Review: Midsummer at the Globe Theatre

As I exited the Sandbox Theatre after the lights went down on Midsummer [A Play with Songs], my chief thought was: Now that’s more like it.

Midsummer is everything you want (but so rarely get) from theatre: lively, touching, funny as hell, artful without tipping over into crushing self-regard. Directed by Michael Scholar Jr., this is a promising start to the Globe Theatre’s 2013 Schumiatcher Sandbox Series.

David Grieg’s play charts the course of two characters over a weekend in contemporary Edinburgh: Helena (Amy Matisyo), a divorce lawyer trapped in an unsatisfying life, and “Medium” Bob (Clinton Carew), a man “without any distinguishing features” who runs petty errands on the fringes of Edinburgh’s criminal underworld. Both find each other at a tony bar. And then stuff happens, as it occasionally does.

What happens afterwards, told in overlapping and competing streams by the characters. The telling is half the action in Midsummer, as both interpret and re-interpret each other’s statements. It’s a charming riff on romantic badinage, but it’s also a hidden frequency running behind the comic pieces and the (sometimes literally) winking asides: the sharing of stories and jostling for truth speak to the essence of the relationship between the characters.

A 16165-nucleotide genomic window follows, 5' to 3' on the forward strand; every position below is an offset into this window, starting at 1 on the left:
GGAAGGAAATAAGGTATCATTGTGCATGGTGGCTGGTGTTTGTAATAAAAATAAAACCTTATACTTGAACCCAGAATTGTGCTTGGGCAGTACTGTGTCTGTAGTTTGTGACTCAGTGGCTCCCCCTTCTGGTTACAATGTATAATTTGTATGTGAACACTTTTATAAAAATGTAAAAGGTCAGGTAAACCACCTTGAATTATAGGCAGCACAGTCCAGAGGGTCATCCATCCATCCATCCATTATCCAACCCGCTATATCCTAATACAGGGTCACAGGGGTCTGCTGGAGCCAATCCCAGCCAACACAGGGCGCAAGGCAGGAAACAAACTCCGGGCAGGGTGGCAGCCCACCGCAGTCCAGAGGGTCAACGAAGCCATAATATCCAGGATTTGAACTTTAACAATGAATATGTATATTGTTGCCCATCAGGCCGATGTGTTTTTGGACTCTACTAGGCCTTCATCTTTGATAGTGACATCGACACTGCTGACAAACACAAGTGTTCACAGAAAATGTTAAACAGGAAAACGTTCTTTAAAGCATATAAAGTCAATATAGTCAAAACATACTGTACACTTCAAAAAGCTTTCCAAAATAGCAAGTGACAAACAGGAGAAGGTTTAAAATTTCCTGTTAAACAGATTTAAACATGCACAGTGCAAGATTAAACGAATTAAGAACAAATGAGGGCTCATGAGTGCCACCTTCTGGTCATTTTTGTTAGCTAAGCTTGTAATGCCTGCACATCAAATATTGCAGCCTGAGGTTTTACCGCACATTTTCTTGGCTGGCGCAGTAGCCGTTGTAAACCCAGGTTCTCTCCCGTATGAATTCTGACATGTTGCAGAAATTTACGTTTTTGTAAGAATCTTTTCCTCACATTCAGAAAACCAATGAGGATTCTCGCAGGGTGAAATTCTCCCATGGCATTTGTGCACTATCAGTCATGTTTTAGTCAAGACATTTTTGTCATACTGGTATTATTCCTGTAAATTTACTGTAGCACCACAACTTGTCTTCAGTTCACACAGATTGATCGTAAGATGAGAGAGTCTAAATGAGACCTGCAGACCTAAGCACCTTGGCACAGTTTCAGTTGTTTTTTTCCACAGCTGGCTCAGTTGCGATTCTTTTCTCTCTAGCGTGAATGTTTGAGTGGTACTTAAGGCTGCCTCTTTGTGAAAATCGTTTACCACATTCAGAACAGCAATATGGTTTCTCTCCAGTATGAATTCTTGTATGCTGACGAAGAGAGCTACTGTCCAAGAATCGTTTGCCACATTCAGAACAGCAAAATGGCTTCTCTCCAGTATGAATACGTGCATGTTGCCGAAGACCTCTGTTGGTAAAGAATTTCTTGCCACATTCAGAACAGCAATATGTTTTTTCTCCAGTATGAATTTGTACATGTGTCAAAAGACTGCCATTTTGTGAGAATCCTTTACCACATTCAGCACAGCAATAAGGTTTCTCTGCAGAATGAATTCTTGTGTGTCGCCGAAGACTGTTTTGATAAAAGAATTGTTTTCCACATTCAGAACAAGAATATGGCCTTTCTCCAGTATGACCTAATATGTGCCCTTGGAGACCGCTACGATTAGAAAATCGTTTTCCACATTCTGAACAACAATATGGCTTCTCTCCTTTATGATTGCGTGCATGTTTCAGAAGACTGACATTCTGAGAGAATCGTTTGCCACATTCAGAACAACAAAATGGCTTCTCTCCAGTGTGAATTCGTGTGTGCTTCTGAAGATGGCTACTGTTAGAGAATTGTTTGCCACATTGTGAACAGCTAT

In theatre, giving your play a name like “Midsummer” is like placing a pair of crossed pistols on the wall. At some point, you’ve got to pull the trigger. Midsummer doesn’t go full Shakespeare, but vernal chaos reigns, and, as in the play to which Grieg pays homage, we enjoy the pleasures of storytelling and the spectacle of two people who are inexorably drawn to each other despite their differences.

Matysio and Carew pull off confident and agile performances, displaying genuine chemistry, firing off jokes and shifting registers, all the while chewing through Edinburgh accents. Matysio’s background in comedy stands her in good stead here as she slips into various characters: a teenaged boy, a thuggish security guard, a thuggish thug and so on. Carew is only called on to play one character, a self-described “piss artist” who dreams of busking through Europe despite knowing only one song (and a Jesus and Mary Chain song at that), but he invests the character with an irresistible charm.

Michael Scholar Jr.’s nimble direction makes the most of a minimal set and the limited space of the Sandbox Theatre, rapidly shifting tone and expecting the audience to keep up. Don’t miss out. Midsummer runs until October 27. Purchase your tickets online at the Globe’s website.

Author: Aidan Morgan

Aidan is a very serious man who's saving up for a nice dignified pipe. Then we'll see who's laughing.

1 thought on “Review: Midsummer at the Globe Theatre”

  1. This review, much like my attendance, should have happened much earlier than at the end of the run! I guess rule of thumb when Amy Matisyo plays is “don’t procrastinate” playah!! Don’t be stupid like that.

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